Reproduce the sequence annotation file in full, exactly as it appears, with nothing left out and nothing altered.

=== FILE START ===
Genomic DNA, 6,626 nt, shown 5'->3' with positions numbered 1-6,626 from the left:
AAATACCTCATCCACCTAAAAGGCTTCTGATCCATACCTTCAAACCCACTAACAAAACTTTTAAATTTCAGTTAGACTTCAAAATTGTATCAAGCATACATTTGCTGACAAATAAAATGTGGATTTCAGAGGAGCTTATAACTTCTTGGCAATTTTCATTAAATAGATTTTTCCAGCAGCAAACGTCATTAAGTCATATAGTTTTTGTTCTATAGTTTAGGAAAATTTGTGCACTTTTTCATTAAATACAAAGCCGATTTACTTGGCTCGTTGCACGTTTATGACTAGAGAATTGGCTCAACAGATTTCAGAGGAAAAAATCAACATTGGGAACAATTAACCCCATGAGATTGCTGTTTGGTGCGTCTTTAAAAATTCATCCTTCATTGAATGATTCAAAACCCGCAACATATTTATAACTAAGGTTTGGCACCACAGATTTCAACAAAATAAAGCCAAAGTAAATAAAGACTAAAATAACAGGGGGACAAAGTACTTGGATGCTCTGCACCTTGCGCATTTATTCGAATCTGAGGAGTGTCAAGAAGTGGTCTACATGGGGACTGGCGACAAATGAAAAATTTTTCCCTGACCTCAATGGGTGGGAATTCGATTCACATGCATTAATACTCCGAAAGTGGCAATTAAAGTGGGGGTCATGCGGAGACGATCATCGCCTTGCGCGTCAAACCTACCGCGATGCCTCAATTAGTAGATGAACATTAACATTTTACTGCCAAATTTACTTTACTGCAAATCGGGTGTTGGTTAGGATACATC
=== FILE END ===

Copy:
Genomic DNA, 6,626 nt, shown 5'->3' with positions numbered 1-6,626 from the left:
AAATACCTCATCCACCTAAAAGGCTTCTGATCCATACCTTCAAACCCACTAACAAAACTTTTAAATTTCAGTTAGACTTCAAAATTGTATCAAGCATACATTTGCTGACAAATAAAATGTGGATTTCAGAGGAGCTTATAACTTCTTGGCAATTTTCATTAAATAGATTTTTCCAGCAGCAAACGTCATTAAGTCATATAGTTTTTGTTCTATAGTTTAGGAAAATTTGTGCACTTTTTCATTAAATACAAAGCCGATTTACTTGGCTCGTTGCACGTTTATGACTAGAGAATTGGCTCAACAGATTTCAGAGGAAAAAATCAACATTGGGAACAATTAACCCCATGAGATTGCTGTTTGGTGCGTCTTTAAAAATTCATCCTTCATTGAATGATTCAAAACCCGCAACATATTTATAACTAAGGTTTGGCACCACAGATTTCAACAAAATAAAGCCAAAGTAAATAAAGACTAAAATAACAGGGGGACAAAGTACTTGGATGCTCTGCACCTTGCGCATTTATTCGAATCTGAGGAGTGTCAAGAAGTGGTCTACATGGGGACTGGCGACAAATGAAAAATTTTTCCCTGACCTCAATGGGTGGGAATTCGATTCACATGCATTAATACTCCGAAAGTGGCAATTAAAGTGGGGGTCATGCGGAGACGATCATCGCCTTGCGCGTCAAACCTACCGCGATGCCTCAATTAGTAGATGAACATTAACATTTTACTGCCAAATTTACTTTACTGCAAATCGGGTGTTGGTTAGGATACATC